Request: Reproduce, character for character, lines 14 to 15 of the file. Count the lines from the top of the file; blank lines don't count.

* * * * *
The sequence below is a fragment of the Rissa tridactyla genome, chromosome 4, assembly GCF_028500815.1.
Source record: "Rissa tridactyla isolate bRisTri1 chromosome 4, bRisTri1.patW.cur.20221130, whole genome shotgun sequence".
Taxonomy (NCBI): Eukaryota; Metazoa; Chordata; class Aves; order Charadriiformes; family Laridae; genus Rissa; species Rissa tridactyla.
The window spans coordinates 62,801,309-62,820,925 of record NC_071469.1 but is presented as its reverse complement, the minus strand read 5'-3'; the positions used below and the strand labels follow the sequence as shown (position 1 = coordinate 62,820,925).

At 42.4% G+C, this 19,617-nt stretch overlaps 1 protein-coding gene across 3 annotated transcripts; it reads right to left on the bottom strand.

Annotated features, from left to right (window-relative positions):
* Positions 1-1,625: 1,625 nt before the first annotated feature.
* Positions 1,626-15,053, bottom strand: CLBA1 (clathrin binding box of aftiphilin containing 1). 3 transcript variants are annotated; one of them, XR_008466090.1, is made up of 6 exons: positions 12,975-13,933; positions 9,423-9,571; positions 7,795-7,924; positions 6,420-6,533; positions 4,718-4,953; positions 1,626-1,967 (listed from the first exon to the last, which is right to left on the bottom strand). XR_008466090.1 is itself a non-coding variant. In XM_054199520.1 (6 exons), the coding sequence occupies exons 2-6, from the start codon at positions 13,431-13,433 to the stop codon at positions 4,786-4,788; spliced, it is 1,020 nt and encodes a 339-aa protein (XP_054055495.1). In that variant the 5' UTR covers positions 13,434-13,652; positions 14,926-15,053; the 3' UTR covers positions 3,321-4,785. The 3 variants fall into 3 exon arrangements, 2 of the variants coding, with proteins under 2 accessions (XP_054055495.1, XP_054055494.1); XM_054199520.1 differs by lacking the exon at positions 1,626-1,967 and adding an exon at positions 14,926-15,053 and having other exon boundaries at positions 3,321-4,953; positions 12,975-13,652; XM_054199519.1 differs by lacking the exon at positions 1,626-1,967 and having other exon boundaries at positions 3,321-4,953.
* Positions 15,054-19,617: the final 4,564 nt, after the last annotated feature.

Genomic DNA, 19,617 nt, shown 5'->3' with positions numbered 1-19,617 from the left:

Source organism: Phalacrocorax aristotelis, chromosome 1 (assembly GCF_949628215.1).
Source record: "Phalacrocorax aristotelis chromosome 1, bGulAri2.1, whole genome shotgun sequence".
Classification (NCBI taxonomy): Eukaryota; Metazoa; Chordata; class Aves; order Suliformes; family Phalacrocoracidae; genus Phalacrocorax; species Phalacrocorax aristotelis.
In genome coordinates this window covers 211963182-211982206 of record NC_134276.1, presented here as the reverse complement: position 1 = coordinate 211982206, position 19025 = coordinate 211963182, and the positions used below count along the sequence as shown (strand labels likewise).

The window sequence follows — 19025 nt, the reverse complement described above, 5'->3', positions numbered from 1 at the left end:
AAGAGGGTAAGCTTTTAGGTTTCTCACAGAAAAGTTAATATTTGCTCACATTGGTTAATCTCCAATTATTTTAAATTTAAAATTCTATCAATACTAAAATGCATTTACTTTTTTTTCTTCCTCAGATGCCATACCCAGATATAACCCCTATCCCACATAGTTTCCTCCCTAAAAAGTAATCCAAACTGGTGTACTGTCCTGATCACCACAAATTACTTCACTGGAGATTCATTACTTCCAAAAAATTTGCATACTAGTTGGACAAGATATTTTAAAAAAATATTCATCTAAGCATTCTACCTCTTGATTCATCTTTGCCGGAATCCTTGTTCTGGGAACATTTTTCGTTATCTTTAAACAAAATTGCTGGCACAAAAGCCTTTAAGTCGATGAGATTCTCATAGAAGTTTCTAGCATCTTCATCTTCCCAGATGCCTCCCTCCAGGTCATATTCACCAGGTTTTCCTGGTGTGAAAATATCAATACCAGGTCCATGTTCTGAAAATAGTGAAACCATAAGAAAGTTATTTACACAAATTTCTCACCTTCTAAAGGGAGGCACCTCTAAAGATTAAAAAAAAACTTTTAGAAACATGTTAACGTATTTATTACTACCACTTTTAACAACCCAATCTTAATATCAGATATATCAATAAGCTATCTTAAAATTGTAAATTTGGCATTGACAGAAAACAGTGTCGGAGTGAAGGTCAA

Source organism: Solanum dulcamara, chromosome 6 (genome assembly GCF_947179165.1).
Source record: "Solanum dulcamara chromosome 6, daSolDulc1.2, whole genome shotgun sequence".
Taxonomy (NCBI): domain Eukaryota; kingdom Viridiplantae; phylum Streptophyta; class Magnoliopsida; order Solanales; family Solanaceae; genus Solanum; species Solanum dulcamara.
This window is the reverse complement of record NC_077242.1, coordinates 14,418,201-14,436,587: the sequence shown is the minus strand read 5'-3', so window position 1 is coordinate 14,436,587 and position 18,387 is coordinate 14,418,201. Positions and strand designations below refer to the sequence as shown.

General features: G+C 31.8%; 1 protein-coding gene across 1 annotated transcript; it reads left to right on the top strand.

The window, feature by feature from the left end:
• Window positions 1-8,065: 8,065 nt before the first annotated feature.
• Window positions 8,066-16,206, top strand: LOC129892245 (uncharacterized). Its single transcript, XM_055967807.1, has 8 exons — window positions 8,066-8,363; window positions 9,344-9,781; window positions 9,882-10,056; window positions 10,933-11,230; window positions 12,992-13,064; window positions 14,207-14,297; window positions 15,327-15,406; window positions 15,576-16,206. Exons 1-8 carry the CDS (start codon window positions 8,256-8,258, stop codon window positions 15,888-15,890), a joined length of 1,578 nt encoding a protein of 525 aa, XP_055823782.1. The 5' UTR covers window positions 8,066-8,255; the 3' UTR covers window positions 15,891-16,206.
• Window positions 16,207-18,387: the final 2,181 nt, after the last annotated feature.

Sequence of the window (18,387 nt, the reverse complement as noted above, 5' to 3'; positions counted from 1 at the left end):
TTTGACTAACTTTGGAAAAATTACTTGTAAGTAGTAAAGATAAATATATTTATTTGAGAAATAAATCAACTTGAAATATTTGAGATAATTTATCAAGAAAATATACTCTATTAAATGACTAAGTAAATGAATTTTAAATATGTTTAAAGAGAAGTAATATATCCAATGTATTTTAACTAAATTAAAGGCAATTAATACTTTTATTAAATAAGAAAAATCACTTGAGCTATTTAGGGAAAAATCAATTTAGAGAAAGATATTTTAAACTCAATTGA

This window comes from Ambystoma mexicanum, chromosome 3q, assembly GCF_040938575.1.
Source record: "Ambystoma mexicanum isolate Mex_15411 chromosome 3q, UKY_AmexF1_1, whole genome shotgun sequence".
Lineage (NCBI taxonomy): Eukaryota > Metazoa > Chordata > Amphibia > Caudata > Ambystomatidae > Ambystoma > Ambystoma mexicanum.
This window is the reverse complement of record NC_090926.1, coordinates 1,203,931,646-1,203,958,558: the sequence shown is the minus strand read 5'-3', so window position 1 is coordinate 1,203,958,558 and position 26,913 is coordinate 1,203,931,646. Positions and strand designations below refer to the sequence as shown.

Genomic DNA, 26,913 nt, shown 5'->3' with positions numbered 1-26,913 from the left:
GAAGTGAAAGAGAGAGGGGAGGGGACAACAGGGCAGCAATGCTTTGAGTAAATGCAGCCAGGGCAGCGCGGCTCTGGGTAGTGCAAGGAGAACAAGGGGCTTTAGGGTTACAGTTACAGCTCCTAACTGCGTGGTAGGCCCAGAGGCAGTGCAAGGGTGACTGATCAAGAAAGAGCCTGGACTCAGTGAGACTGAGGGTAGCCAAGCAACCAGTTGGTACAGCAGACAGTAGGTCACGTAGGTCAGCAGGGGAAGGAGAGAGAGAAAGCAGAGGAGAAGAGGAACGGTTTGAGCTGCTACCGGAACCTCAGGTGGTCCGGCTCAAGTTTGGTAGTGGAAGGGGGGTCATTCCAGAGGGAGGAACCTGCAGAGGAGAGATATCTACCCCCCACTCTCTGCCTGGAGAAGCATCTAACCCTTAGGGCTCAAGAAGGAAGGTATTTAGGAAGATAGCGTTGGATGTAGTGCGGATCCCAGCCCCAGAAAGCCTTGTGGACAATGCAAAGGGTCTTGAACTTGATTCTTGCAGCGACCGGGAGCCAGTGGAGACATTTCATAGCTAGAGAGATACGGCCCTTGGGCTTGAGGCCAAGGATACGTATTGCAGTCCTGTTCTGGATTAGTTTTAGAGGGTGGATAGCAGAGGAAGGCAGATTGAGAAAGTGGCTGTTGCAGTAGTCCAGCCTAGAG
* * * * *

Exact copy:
In genome coordinates this window covers 211963182-211982206 of record NC_134276.1, presented here as the reverse complement: position 1 = coordinate 211982206, position 19025 = coordinate 211963182, and the positions used below count along the sequence as shown (strand labels likewise).

The window sequence follows — 19025 nt, the reverse complement described above, 5'->3', positions numbered from 1 at the left end: